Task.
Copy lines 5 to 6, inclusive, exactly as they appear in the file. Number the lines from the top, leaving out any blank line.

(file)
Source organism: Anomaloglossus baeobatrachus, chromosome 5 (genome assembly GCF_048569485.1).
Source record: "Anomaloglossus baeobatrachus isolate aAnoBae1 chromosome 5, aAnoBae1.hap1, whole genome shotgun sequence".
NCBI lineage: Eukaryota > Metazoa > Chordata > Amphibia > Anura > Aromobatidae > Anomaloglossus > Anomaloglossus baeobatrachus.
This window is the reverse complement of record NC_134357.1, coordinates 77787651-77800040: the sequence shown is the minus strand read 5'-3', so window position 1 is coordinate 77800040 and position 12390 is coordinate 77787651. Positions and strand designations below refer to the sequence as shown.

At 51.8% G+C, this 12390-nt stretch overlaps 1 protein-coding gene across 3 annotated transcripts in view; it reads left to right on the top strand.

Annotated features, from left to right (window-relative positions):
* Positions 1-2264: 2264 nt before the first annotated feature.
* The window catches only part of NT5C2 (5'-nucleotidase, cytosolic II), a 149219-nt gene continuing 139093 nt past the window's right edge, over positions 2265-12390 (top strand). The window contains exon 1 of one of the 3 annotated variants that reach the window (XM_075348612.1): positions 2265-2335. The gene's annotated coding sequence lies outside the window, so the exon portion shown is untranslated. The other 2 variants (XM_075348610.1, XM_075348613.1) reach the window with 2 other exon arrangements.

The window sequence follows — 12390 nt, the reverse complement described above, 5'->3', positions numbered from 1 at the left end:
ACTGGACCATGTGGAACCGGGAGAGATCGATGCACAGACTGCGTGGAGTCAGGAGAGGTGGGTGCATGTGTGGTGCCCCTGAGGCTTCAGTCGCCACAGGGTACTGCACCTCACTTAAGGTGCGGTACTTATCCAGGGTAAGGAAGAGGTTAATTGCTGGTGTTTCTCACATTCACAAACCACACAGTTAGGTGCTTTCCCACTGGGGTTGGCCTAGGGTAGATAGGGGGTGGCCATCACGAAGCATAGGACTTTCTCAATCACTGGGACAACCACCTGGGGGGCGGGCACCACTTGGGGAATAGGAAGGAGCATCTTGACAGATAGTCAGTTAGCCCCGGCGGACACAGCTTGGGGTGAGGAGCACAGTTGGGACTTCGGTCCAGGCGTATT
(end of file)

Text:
At 51.8% G+C, this 12390-nt stretch overlaps 1 protein-coding gene across 3 annotated transcripts in view; it reads left to right on the top strand.

Annotated features, from left to right (window-relative positions):